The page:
Piotr Dumala’s animated “Crime and Punishment”

Posted filed underAnimation, Poland, Videos.

Piotr Dumala 's animated "Crime and Punishment"
Piotr Dumała is a Polish film director and animator. His animation technique is original and fascinating, among the most interesting of the last 30 years. While training to be a sculptor, he discovered that scratching images into painted plaster could be a beautiful way to create animations. This is only one technique of a method called destructive animation, where one image is erased (in this case, painted over) and re-drawn to create the next frame in the sequence. William Kentridge is another artist who works in this destructive way. Dumala’s main themes, and the way to show them, recall ostensibly the world of writer Franz Kafka. His film Crime and Punishment was included in the Animation Show of Shows.

Piotr Dumala – Zbrodnia i Kara / Crime and Punishment

“Polish animator Piotr Dumala, already well known for existential films Kafka and The Gentle One (based on a Dostoevsky short story) tried his hand, literally, at Dostoevsky’s novel. While it’s not the first animation attempt at Crime and Punishment (in 1999, student Zack Margolis made a short but inspiring take on it called A Trip to the Building), it is by far the most ambitious,” writes The Animation World Magazine. “The cinematic temptation is obvious. For all its multi-layered philosophical, social and economic critiques of Russian society and humanity in general, Crime and Punishment contains all the tension and suspense of a Hitchcock film.”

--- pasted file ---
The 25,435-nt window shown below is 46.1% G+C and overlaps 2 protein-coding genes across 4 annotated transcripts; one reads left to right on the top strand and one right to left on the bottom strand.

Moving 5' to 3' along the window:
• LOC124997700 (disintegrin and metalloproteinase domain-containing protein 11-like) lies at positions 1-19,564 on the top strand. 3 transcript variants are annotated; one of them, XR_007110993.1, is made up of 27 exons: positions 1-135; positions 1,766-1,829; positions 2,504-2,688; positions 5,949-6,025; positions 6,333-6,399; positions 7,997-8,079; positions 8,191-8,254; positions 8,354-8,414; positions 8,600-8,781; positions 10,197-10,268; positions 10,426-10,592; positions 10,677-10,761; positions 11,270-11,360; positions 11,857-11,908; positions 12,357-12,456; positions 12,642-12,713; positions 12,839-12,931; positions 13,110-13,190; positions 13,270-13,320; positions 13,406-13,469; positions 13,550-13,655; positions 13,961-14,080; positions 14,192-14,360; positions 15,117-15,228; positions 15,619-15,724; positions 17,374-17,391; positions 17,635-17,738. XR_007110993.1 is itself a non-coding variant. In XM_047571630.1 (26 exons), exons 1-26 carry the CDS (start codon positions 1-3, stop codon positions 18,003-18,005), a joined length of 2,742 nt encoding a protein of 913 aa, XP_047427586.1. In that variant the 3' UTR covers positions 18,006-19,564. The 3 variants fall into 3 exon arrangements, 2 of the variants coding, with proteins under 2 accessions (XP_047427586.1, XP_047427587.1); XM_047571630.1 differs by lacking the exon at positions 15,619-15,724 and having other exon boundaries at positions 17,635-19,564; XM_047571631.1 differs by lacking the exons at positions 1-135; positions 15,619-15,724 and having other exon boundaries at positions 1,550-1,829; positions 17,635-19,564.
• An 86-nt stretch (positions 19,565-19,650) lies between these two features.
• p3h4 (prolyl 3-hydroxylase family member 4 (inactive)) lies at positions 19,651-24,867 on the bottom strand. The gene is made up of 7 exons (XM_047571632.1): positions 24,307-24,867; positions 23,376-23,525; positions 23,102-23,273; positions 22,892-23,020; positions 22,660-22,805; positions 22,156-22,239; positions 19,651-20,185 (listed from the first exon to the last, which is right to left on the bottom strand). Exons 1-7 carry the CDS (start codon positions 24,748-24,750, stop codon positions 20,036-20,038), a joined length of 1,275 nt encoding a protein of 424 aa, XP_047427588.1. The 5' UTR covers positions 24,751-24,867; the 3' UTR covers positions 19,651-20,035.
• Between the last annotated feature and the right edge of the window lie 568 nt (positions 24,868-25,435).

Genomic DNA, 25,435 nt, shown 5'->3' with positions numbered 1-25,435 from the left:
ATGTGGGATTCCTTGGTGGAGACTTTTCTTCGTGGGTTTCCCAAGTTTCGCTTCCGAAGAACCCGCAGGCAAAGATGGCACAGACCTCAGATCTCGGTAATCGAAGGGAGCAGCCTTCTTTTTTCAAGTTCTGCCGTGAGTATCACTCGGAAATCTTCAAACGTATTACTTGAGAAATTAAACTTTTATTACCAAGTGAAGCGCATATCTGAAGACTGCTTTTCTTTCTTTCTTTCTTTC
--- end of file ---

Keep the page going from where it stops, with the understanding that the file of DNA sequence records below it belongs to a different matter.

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“Dumala it seems also picked up the Hitchcock theme. Crime and Punishment opens with a marvellous Saul Bass inspired credit sequence. Thumping, repetitive piano notes accompany the reddish brown visuals that appear in and out of shadows. In between, we see what is almost an overture of images (including the murder) revealing in an almost Brechtian style what exactly we can expect to see in this film. The fusion of red and brown throughout the film captures the violence and griminess of this sick world, while the elliptical, paranoid, dimly lit images perfectly capture the increasingly blurred line of dream and reality in Raskolnikov’s disturbed mind. As with the novel, the crime is very much an afterthought. What interests Dumala is less the crime and more the emotional and mental state of this troubled soul before and after the murder. This is not Dostoevsky’s Crime and Punishment and nor should it be. Adaptations, like essays, should attempt to be personal re-creations of the feelings inspired by the adapted work. ”
Read on at The Animation World Magazine.

- More at the Animation Network: A Conversation With Piotr Dumala and Jerzy Kucia
- More videos by Piotr Dumala